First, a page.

Well… not only did they move… but last week they opened a full-fledged cafe! They serve a variety of sandwiches and soups. I walked over to it for lunch yesterday with my wonderful wife, Jill, and had a prosciutto and fontina sandwich that was spectacular.

But… what do you get when you take an espresso machine dealer… one who probably knows the ins and outs of making espresso-based drinks as well as anyone else… and put him in his very own cafe?

You get the handmade cappuccino of your life… with the perfect amount of almond syrup to boot! (At least… that’s what you get if you’re me! You might order something else… that, I recognize. But that would be your loss.)

Actually… I’m sure that any espresso-based drink you could possibly dream up would be amazing at The Beanz Man Espresso Bar Cafe. Here’s a sure thing: I’ll be walking next door more often… a lot more often. Check out the cafe page on their website to download yourself a coupon, then head on over there yourself. Enjoy something to munch on at one of their nifty little cafe tables, or sink down into the cozy couch and fire up your favorite wi-fi device to do some surfing.

And be sure to tell ’em I sent ya!

Rev. Jack C. Carroll, USMC Ret.

Rev. Jack C. Carroll
January 31, 1921 - January 26, 2010

Yesterday morning, my Grandfather, Rev. Jack C. Carroll, quietly slipped away. He was completely at peace, confident about his eternal future, and having lived a full and complete life. He was in no pain, and from what the folks who were caring for him said, he simply went to sleep.

But far more interesting and important than how his life ended are the many things that filled it. You see, “Pa-Po” (as my brother and the other grandchildren and I knew him) was a man who experienced much and loved much. And through everything, he was a passionately principled and devoted man who set a very high bar for what real manhood is all about.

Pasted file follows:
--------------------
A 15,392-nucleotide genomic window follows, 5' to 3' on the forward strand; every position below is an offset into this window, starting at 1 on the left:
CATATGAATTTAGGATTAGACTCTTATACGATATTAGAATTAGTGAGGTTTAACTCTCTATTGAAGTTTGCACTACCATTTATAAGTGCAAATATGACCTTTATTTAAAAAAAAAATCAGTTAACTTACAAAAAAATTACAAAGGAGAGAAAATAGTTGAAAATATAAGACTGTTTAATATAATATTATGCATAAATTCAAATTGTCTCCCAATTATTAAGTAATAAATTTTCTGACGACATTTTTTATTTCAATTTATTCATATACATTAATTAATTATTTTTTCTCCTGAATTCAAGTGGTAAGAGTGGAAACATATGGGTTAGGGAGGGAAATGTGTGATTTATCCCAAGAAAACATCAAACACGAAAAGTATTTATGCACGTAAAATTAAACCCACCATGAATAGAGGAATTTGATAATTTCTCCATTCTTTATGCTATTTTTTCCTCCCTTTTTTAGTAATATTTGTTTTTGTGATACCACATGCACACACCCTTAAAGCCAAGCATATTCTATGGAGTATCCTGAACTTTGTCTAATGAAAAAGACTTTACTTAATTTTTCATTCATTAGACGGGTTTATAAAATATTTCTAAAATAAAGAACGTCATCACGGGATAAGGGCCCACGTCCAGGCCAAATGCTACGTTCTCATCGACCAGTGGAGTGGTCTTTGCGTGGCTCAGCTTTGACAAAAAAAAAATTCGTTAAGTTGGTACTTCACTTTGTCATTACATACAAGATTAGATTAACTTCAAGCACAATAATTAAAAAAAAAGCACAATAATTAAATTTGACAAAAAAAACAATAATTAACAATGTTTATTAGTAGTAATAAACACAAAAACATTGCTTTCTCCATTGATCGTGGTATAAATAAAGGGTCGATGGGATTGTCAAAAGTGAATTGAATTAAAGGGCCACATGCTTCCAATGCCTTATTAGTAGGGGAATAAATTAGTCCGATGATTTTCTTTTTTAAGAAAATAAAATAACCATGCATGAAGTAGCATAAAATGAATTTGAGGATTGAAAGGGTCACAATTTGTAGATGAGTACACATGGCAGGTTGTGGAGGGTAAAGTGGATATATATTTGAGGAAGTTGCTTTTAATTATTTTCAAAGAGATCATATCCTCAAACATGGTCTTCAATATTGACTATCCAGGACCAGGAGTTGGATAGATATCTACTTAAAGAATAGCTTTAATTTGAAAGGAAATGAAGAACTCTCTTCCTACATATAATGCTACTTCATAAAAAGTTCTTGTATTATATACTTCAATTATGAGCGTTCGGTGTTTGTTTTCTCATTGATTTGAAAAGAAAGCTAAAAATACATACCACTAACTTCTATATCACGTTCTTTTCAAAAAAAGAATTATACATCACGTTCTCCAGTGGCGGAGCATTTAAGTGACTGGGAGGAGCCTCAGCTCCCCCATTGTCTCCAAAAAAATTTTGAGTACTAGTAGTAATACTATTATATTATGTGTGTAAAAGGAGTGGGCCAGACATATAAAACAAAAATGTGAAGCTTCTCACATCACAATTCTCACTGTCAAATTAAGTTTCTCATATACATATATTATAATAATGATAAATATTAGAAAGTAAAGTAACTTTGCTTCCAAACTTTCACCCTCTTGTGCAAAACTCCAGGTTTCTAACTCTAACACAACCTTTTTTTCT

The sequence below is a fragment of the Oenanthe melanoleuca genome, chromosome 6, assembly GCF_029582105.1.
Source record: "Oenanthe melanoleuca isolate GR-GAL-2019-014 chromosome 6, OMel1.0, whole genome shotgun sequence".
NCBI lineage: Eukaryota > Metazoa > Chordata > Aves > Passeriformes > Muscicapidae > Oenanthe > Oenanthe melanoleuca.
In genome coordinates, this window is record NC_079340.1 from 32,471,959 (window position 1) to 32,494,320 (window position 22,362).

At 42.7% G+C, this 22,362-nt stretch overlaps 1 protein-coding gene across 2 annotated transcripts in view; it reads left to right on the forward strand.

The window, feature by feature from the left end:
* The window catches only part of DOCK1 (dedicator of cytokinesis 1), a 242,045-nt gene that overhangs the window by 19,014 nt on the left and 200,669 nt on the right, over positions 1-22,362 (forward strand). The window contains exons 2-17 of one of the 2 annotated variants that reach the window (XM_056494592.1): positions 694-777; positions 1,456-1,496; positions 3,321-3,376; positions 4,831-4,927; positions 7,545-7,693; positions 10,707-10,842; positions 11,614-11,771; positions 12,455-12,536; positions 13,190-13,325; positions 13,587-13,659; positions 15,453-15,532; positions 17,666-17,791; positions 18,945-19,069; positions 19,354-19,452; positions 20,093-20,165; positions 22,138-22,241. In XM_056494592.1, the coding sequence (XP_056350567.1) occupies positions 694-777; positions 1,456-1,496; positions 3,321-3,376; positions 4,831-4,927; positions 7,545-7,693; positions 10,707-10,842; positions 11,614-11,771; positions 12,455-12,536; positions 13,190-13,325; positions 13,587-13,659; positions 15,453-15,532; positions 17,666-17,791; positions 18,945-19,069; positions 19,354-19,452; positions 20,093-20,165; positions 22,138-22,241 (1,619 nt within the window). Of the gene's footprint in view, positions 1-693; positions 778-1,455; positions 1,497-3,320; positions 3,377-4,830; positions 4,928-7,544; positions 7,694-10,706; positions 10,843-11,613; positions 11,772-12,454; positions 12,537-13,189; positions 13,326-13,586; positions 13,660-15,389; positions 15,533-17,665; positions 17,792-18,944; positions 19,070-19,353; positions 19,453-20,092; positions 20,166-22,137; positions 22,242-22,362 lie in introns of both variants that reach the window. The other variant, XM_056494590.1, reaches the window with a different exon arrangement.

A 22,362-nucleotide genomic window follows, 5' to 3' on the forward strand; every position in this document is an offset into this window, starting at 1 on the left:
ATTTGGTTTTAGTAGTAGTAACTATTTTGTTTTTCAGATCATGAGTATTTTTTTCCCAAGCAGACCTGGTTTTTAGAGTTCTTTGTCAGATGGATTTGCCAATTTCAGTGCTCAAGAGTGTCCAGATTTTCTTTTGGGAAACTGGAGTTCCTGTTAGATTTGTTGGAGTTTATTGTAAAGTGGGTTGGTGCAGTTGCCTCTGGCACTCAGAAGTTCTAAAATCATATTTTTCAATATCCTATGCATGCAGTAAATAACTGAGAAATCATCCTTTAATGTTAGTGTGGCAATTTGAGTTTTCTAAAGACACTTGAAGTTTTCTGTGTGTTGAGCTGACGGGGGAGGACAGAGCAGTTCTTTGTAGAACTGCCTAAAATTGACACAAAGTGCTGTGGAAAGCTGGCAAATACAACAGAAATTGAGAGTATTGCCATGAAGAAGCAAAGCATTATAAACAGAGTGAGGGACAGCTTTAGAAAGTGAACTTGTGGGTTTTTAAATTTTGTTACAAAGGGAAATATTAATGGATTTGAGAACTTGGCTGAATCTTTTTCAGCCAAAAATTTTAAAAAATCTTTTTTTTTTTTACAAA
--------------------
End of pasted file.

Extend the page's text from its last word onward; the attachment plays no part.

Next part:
Many knew him as the preacher who cared for and spoke into the lives of so many people across Oklahoma, Colorado and — long after “retirement” — Florida. Some knew him as the Pearl Harbor survivor who fought for the Freedoms that were so precious and valuable for him. As a U.S. Marine, he continued his service through the end of World War II, fighting for the all-important islands in the South Pacific that were so crucial to the outcome of the Japanese conflict.

I knew him as the fun, thoughtful, generous, and studious Grandfather who impacted my life in more ways than I can count. On visits to their home as a young boy, I watched the habit of morning prayer that he and my Grandmother (“Mow-Wow” — don’t ask me: my brother named them before I was born) engaged in every single day. They read the Scriptures together and prayed for us — their children, grandchildren, and later great-grandchildren — by name.